Winter came unseasonably early in Sudbury last week, but the chilly grey skies were the perfect backdrop for what were unmistakably preparations for a siege. Two old enemies—the giant nickel producer Inco and its 11,700 unionized workers—were hunkering down for what may be a long, bitter and ultimately futile strike. Pickets dappling the 19 mining and plant sites huddied around campfires. The men were there to keep anyone from getting in or out, but Inco-hired helicopters buzzed over their heads and delivered nonunion workers behind the lines for five days at a stretch to protect the massive equipment. The union, Local 6500 of the United Steelworkers of America, was busily organizing wholesale food distribution for the pickets. Credit union officers told workers to hold off on mortgage payments. “This isn’t just a battle between this union and the company,” said Local Vice-President Ronald MacDonald. “This is a battle for survival of the community.”
Unfortunately for the workers, the union stand merely plays into the hands of Inco’s corporate strategists. Right from the start of negotiations last April, Inco made it clear it had no money to offer. The multinational giant which once bullishly hogged the world nickel market is now faltering, overloaded with debt, with no place to sell its growing inventory while prices keep steadily dropping (to about $1.75 from $2 a pound last year). Last fall, the company “retired” 2,200 jobs in Sudbury, then shut down operations for six weeks this summer. Only last-minute strongarming by Ontario Premier William Davis forced the company to offer any wage increase at all. With improved benefits, the one-year contract would represent a six-per-cent rise and would cost Inco $15 million—all of which would have to be borrowed. “We reluctantly accepted the government proposal,” admitted Inco Vice-President William Correll. “But we were getting such pressure—we had to do something to show our good faith.”
The decision to strike—described even by former Ontario NDP leader Stephen Lewis as “madness”—gives the company a chance to sell off its eightmonth stockpile while saving $2.5 million in weekly wages, but the union felt it had little choice. It saw company attempts to alter longstanding grievance and overtime procedures as mere provocative tactics. Said Ontario district union representative Maurice Keck: “They have defied us to go on strike. They have nothing to lose.”
However justifiable the workers’ anger, at week’s end there were already signs of nervousness and division in the ranks. Inco supervisors’ wives, whose husbands were working inside the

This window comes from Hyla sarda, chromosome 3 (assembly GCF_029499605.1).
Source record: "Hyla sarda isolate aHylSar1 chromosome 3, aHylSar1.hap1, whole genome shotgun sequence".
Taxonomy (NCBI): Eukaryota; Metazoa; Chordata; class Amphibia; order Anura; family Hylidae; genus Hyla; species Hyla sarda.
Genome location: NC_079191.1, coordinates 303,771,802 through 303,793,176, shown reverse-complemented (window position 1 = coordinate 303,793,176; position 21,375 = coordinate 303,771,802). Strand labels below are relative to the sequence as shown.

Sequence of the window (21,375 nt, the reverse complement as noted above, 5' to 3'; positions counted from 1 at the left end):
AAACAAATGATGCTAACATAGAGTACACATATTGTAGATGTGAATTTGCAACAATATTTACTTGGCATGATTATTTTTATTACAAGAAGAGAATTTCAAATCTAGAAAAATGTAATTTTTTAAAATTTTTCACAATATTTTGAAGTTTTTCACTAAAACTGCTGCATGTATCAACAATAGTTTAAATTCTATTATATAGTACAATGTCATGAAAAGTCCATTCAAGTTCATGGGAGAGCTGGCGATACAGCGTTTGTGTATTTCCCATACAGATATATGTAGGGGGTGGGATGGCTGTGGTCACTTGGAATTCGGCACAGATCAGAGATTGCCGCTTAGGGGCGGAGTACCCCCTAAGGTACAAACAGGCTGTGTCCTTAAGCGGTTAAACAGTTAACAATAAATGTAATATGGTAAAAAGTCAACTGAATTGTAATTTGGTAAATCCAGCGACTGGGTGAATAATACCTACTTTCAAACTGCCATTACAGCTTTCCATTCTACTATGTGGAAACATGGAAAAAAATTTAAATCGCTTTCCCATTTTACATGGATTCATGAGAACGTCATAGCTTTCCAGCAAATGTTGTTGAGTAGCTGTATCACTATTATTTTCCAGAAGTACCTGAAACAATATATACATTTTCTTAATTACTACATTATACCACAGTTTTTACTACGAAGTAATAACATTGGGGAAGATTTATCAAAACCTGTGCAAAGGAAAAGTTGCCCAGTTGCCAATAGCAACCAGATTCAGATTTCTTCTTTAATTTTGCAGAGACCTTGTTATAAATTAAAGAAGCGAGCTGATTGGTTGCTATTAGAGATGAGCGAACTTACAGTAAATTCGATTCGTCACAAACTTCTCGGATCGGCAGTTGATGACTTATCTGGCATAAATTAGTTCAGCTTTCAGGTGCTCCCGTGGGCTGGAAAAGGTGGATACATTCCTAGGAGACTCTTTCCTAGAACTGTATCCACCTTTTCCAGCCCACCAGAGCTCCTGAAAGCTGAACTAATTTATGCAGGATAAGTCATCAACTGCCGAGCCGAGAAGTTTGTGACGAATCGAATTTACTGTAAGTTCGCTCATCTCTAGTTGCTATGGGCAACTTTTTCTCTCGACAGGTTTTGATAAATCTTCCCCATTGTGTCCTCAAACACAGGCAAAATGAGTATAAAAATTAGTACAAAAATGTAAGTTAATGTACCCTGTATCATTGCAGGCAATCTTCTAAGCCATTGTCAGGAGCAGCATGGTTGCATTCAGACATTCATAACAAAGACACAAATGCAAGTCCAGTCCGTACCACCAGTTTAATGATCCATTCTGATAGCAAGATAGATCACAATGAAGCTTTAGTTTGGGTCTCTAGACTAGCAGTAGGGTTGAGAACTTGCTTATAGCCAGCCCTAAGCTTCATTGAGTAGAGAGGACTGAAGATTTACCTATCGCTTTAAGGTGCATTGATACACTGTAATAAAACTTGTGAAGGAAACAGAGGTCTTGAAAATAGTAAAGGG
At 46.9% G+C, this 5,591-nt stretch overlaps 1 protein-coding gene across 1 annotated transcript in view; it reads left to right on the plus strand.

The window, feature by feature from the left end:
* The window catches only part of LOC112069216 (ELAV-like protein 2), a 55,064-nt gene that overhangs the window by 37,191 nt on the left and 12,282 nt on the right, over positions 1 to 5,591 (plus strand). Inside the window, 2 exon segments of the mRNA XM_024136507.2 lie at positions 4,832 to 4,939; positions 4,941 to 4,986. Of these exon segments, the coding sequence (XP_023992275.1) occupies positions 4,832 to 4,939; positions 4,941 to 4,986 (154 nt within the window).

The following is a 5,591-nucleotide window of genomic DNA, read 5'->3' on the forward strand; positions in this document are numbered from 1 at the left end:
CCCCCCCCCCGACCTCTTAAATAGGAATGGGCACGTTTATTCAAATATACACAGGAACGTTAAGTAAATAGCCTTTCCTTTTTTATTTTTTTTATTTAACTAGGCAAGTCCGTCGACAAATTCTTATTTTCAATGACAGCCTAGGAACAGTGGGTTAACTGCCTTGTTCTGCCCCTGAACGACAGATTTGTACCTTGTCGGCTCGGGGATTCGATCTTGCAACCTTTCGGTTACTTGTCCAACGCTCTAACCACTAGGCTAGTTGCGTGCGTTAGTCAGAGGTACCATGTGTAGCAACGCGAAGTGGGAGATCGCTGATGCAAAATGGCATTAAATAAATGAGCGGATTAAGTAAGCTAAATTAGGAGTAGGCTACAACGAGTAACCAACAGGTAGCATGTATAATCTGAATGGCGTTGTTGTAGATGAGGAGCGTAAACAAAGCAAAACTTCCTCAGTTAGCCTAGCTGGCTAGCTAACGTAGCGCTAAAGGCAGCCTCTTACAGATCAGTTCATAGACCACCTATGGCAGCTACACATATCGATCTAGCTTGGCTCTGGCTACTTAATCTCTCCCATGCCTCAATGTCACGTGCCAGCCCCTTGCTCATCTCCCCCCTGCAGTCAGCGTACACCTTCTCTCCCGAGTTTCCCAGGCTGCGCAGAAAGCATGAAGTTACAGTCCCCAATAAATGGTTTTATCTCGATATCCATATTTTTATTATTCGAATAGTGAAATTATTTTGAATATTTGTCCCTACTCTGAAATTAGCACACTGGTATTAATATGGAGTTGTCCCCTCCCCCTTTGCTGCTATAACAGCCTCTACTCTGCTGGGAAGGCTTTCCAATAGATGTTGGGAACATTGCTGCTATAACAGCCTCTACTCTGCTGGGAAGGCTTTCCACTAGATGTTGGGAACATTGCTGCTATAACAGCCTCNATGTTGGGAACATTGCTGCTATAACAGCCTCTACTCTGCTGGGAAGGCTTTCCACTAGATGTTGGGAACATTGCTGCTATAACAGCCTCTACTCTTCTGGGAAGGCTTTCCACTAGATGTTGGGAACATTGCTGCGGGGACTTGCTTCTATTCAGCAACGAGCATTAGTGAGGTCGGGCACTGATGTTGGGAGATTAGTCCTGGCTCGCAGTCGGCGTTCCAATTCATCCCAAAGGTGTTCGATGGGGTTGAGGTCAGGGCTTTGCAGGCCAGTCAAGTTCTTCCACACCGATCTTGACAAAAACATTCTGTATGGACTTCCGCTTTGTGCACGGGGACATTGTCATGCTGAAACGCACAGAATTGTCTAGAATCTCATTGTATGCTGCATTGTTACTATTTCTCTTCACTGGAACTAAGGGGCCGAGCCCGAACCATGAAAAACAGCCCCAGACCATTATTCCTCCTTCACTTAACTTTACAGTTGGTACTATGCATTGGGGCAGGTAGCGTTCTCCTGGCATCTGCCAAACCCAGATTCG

plants, attracted threatening telephone calls and there were promises that “heads will be bashed” if Inco even tries to get an injunction against picketers (“When you start off a strike like that, you know the union guys are as insecure as hell,” said one union member). A photograph of Stewart Cooke, the Ontario union district director who publicly advised against the strike, has been pointedly removed from the local union hall but older unionists continue to complain openly that the bargaining unit is too young and inexperienced. The worst blow came when the 750 nickel refinery workers at Port Colborne—an older group—accepted the company offer. Complained 30-year-old steward 'Jim Kmit: “Everybody has turned against us.”
What makes the situation doubly grievous is that the workers are in fact fighting the inevitable decline of Sudbury as the nickel basin of the world. Since 1971 Inco has reduced its union-
ized staff from 18,700 to present levels and long-term projections call for a force of 9,000. With competition from Inco’s own mines in Guatemala and Indonesia and the prospect of limitless amounts of nickel from sea-bed mining, the workers want a hedge against a dim future. For Sudbury, which already has 13.6-per-cent unemployment, the sight of 1,000 people lining up in front of the Manpower office looking for non-existent jobs was not simply reminiscent of the bitter strikes of 1958 and 1969. Then, at least, Sudbury could hope for an economic rebound. For oldtimers like Merlin Steinke, an Inco electrician for 25 years who has already stocked his freezer for the long strike ahead, it’s hard to imagine that things won’t get better once again. “We’ve always gone ahead,” he says with assurance. “We just can’t go back now.”
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